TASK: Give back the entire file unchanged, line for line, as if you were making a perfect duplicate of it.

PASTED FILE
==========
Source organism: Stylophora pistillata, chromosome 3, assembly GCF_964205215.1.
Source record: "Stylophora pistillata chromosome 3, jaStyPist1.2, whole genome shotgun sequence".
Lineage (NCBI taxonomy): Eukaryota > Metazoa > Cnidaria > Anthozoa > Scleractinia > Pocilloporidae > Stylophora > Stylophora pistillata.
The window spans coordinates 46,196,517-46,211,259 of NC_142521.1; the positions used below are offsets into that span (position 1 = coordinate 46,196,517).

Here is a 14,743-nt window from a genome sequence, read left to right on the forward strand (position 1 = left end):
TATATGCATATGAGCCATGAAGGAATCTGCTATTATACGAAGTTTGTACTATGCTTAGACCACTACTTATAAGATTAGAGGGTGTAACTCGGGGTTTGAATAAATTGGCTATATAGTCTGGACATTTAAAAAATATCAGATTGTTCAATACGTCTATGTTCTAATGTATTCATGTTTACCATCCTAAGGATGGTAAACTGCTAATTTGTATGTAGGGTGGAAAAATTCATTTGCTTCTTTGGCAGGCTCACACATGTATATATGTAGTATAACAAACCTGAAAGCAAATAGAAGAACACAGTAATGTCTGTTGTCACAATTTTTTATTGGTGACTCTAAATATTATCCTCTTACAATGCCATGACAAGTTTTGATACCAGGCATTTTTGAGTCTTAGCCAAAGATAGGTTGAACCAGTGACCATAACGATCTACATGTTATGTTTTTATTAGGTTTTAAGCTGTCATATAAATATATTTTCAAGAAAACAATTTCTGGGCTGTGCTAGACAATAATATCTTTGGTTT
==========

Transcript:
Source organism: Stylophora pistillata, chromosome 3, assembly GCF_964205215.1.
Source record: "Stylophora pistillata chromosome 3, jaStyPist1.2, whole genome shotgun sequence".
Lineage (NCBI taxonomy): Eukaryota > Metazoa > Cnidaria > Anthozoa > Scleractinia > Pocilloporidae > Stylophora > Stylophora pistillata.
The window spans coordinates 46,196,517-46,211,259 of NC_142521.1; the positions used below are offsets into that span (position 1 = coordinate 46,196,517).

Here is a 14,743-nt window from a genome sequence, read left to right on the forward strand (position 1 = left end):
TATATGCATATGAGCCATGAAGGAATCTGCTATTATACGAAGTTTGTACTATGCTTAGACCACTACTTATAAGATTAGAGGGTGTAACTCGGGGTTTGAATAAATTGGCTATATAGTCTGGACATTTAAAAAATATCAGATTGTTCAATACGTCTATGTTCTAATGTATTCATGTTTACCATCCTAAGGATGGTAAACTGCTAATTTGTATGTAGGGTGGAAAAATTCATTTGCTTCTTTGGCAGGCTCACACATGTATATATGTAGTATAACAAACCTGAAAGCAAATAGAAGAACACAGTAATGTCTGTTGTCACAATTTTTTATTGGTGACTCTAAATATTATCCTCTTACAATGCCATGACAAGTTTTGATACCAGGCATTTTTGAGTCTTAGCCAAAGATAGGTTGAACCAGTGACCATAACGATCTACATGTTATGTTTTTATTAGGTTTTAAGCTGTCATATAAATATATTTTCAAGAAAACAATTTCTGGGCTGTGCTAGACAATAATATCTTTGGTTT